Governor's Column: Meth Changes Everything
Office of Gov. Dennis Daugaard
500 E. Capitol Ave.
Pierre, S.D. 57501
FOR IMMEDIATE RELEASE: Friday, August 5, 2016
CONTACT: Tony Venhuizen or Kelsey Pritchard at 605-773-3212
EDITORS/NEWS DIRECTORS: Please consider the following column from Gov. Dennis Daugaard. For an audio recording of the Governor’s weekly column, visit news.sd.gov/media.aspx and click on “Audio” under “Governor Dennis Daugaard.”
Meth Changes Everything
A column by Gov. Dennis Daugaard:
Over the past several years, South Dakota has seen a rise in the use of methamphetamine, or meth. In our state, 3.8 percent of high school students have tried meth. That is slightly higher than the national average of 3 percent. Approximately 15,000 South Dakotans, age 12 and up, were dependent on or abused illicit drugs in 2015, including meth.
Meth is a powerful and highly addictive stimulant which affects the central nervous system and results in devastating side-effects. It is a white, odorless, bitter-tasting powder and can be ingested in a variety of ways. No matter what you call it, or how it’s used, the effects are all the same.
Meth users experience significant anxiety, confusion, insomnia, mood disturbances, paranoia, hallucinations, delusions and violent behavior. Addicts experience several physical effects as well including weight loss, tooth decay, tooth loss and skin sores. Meth causes mental and physical changes. In most cases, those changes are permanent.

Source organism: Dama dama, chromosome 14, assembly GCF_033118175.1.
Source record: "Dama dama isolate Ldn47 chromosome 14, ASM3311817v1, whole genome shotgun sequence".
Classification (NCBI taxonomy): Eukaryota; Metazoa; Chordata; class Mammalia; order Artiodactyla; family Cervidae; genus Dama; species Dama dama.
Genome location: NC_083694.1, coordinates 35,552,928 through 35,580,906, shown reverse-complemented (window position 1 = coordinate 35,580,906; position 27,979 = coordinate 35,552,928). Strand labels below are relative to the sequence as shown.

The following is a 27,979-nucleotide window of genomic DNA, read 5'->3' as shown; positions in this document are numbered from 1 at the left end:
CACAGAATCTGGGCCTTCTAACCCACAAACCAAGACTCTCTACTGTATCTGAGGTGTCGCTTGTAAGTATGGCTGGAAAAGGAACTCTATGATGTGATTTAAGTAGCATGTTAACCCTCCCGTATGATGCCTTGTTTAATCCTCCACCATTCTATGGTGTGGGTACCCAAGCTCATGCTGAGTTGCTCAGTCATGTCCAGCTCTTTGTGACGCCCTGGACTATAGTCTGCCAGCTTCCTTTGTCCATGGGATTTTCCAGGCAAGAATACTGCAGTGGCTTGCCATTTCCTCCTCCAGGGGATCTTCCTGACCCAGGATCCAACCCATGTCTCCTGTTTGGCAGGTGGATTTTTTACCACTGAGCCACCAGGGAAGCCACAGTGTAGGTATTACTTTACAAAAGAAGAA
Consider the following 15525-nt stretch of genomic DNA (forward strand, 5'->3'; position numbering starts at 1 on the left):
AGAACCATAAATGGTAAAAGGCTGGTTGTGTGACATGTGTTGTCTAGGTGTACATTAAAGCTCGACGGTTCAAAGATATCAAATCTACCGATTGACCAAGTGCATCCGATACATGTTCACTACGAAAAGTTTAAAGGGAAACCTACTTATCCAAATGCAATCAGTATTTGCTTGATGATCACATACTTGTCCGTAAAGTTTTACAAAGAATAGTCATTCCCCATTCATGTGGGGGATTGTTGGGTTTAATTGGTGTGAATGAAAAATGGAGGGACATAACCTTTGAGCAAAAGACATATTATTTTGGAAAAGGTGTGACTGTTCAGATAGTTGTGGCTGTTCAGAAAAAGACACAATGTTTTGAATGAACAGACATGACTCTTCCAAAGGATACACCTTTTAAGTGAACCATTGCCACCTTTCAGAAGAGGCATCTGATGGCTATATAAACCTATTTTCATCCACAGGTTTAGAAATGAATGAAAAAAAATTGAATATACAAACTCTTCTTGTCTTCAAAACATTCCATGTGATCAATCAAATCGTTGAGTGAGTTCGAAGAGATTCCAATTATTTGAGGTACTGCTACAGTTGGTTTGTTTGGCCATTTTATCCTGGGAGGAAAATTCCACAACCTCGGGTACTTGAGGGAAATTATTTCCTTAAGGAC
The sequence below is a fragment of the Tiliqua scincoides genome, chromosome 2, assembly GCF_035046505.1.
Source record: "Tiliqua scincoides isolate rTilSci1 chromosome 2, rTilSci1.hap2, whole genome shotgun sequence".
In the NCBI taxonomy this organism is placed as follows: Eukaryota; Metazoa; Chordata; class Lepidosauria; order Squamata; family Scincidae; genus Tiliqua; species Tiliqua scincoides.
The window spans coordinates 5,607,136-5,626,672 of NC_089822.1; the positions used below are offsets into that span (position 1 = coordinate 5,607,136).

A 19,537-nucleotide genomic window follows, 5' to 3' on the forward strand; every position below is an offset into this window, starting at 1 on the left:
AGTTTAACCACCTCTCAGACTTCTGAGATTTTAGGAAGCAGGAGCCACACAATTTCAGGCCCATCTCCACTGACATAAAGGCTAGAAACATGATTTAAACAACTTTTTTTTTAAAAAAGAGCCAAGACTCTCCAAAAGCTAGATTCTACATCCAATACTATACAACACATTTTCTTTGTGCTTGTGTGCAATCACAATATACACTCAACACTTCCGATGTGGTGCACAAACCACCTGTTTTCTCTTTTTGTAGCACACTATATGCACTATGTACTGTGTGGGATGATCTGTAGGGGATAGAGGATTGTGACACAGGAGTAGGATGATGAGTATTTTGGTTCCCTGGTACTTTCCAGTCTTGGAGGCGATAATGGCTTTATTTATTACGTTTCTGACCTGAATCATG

In South Dakota, we are committed to being “smart on crime.” We use data-driven, evidence-based practices to protect the public and hold offenders accountable.
We also recognize that we need to be tough on the causes of crime. Using meth is a crime itself, but it can also lead users to commit other crimes. In 2015, there were 2,125 meth related arrests in 46 South Dakota counties. This is a 40 percent increase from meth related arrests in 2014.
South Dakota needs to focus on preventing meth use. This month, the Department of Social Services has created an awareness campaign, “Meth Changes Everything,” to promote prevention and provide education to students and South Dakota communities.
In the coming months, communities across the state will have the opportunity to meet with prevention providers to learn more about what can be done to prevent meth use. There is also an opportunity for schools to provide valuable information to students on the effects and dangers of meth, and how this addictive drug can permanently change their lives and the lives of those around them.
Please join me in our effort to end meth use in South Dakota by taking the pledge at www.methchangeseverything.com. The website also provides information about meth use, resources for individuals seeking help and treatment and candid stories from recovering meth addicts. By working together, we can help shape the future of our great state and end meth use in South Dakota.